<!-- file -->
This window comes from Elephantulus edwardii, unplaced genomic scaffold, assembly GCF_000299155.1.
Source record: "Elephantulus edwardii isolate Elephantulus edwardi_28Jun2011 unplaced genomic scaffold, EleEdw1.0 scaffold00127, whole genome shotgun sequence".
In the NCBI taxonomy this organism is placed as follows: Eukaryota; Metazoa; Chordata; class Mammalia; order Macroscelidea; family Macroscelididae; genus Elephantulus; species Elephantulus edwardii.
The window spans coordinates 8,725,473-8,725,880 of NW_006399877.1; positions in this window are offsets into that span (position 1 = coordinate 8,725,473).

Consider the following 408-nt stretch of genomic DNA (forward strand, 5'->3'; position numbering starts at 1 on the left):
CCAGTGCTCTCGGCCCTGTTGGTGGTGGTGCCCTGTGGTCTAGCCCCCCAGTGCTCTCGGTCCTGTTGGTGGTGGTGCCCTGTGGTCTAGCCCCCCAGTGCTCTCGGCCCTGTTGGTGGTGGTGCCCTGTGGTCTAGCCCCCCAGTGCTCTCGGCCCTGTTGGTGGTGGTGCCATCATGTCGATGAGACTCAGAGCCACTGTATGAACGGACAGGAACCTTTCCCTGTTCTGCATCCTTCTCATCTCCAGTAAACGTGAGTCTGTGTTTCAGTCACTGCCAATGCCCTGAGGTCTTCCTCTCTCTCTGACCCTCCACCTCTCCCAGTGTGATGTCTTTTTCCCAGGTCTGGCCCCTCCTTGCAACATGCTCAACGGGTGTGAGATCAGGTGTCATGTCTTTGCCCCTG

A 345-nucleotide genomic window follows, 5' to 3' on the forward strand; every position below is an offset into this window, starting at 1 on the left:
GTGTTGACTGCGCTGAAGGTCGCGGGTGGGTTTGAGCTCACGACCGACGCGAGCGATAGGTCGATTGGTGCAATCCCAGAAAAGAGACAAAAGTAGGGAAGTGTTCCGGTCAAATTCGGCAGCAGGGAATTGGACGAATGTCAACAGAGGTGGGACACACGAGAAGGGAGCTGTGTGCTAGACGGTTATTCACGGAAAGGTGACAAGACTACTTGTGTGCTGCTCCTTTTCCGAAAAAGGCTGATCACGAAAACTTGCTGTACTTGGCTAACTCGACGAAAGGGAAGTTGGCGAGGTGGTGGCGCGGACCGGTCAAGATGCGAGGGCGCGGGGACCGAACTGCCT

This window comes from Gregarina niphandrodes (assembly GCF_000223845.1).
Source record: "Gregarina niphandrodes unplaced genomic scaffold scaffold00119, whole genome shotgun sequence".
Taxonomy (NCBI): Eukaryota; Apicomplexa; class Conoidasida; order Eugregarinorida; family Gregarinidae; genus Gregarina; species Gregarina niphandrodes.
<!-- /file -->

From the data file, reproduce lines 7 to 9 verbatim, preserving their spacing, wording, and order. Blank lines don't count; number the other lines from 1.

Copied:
A 345-nucleotide genomic window follows, 5' to 3' on the forward strand; every position below is an offset into this window, starting at 1 on the left:
GTGTTGACTGCGCTGAAGGTCGCGGGTGGGTTTGAGCTCACGACCGACGCGAGCGATAGGTCGATTGGTGCAATCCCAGAAAAGAGACAAAAGTAGGGAAGTGTTCCGGTCAAATTCGGCAGCAGGGAATTGGACGAATGTCAACAGAGGTGGGACACACGAGAAGGGAGCTGTGTGCTAGACGGTTATTCACGGAAAGGTGACAAGACTACTTGTGTGCTGCTCCTTTTCCGAAAAAGGCTGATCACGAAAACTTGCTGTACTTGGCTAACTCGACGAAAGGGAAGTTGGCGAGGTGGTGGCGCGGACCGGTCAAGATGCGAGGGCGCGGGGACCGAACTGCCT

This window comes from Gregarina niphandrodes (assembly GCF_000223845.1).